According to information disclosed by the newspaper El Financiero, Jorge Castillo’s fortune is distributed in more than 20 bank accounts that have been opened since 2010, the year Governor Gabino Cué won the election under the banner of a three-way alliance between PAN, PRD and the Citizens’ Movement.

El Financiero has also reported that the PAN-PRD alliance candidate in the current election, José Antonio Estefan, is under investigation by the U.S. Department of the Treasury for banking irregularities involving $27 million.

In Puebla, a telephone espionage center was discovered this week. Allegedly in operation since 2014, the spy center was able to tap into 271 conversations. Margarita Zavala, a 2018 presidential hopeful, member of PAN and wife of former president Felipe Calderón, was among the targeted politicians.

A report by the newspaper Reforma said a Deputy close to state Governor Rafael Moreno Valle (elected through a PAN-PRD alliance) was in charge of the espionage operation.

The elections take place June 5, allowing for two more weeks of campaign shenanigans.

Source: Vanguardia (sp)

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  • Makes me so proud to be Mexican. And what’s up with these alliances between the left and the right? Nuts.

    • Güerito

      Mexico’s democracy is non-responsive to citizens’ concerns. The party leaders choose the candidates and fight to the death to help their candidate win. Mostly this is done by buying votes or forming crooked alliances.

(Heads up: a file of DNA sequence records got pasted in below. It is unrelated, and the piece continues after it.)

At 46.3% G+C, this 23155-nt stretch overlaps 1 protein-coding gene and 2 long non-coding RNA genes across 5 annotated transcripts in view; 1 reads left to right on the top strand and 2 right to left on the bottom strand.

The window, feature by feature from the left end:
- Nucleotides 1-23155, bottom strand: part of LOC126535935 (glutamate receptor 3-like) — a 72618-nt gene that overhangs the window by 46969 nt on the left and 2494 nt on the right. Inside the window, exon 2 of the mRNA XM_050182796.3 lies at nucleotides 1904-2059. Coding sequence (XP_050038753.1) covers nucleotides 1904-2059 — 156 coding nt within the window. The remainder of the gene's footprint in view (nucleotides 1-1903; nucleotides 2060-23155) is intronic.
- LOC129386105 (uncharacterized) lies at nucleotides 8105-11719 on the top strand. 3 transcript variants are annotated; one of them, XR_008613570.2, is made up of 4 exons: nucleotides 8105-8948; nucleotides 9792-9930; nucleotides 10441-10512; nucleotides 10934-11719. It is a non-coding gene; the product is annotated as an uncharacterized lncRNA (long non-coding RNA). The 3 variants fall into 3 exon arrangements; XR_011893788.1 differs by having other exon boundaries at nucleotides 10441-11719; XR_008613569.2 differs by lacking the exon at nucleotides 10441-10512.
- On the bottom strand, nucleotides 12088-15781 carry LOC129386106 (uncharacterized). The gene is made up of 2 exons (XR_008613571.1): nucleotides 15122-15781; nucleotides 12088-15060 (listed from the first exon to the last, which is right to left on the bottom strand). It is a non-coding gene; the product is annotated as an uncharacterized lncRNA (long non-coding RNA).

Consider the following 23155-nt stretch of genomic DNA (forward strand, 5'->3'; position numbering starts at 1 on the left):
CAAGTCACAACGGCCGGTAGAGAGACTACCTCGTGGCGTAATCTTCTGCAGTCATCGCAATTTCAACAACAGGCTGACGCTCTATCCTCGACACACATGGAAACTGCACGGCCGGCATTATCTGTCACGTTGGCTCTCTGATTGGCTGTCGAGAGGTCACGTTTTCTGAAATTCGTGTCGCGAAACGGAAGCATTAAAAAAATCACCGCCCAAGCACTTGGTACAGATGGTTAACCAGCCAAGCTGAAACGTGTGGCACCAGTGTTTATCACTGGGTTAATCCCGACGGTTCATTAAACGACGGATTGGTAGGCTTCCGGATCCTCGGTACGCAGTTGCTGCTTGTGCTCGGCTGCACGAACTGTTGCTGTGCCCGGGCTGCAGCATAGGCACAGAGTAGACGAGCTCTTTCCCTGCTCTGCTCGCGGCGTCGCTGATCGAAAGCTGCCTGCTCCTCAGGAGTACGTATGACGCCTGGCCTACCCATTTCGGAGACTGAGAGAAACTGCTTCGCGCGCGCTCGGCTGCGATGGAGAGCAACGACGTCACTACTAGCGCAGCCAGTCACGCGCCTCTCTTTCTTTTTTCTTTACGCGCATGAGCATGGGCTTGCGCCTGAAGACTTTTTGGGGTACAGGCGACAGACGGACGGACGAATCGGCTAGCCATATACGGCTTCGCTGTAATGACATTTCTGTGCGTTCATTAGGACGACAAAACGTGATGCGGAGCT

Ideology means very little in Mexican elections. Right now PRD and PAN are forming alliances for some Governors races to keep PRI out of power, a very admirable goal, I might add.

      • mrpoohead

        Whilst American politics is controlled by the dollar. Two party system with little difference – LGBT, abortion, anything else? No. Both parties are supported by the same industrial groups and businesses – yes, even the NRA slips the Democrats money. No matter what happens, nothing changes – business is in charge and stuff the people. It is a plutocracy (James Smith – you’ll have to look that one up).

        Meanwhile in the rest of the West, they have opposing parties. They also have better social disparity and social mobility, plus a homicide rate a fifth to a tenth of America’s. Where’s the toilet? The Good Ol’ USA! America’s social disparity is on par with China’s and the homicide rate is pegging Cuba, Iraq and Libya.

        Don’t criticize unless you do your research and make sure you’re a lot better too and not a joke!

      • James Smith

        if you have figured out, this mrpoohead is a totally insane queer posting nonsensical trash on the web. i click abuse on him with each comment i see.

        • Güerito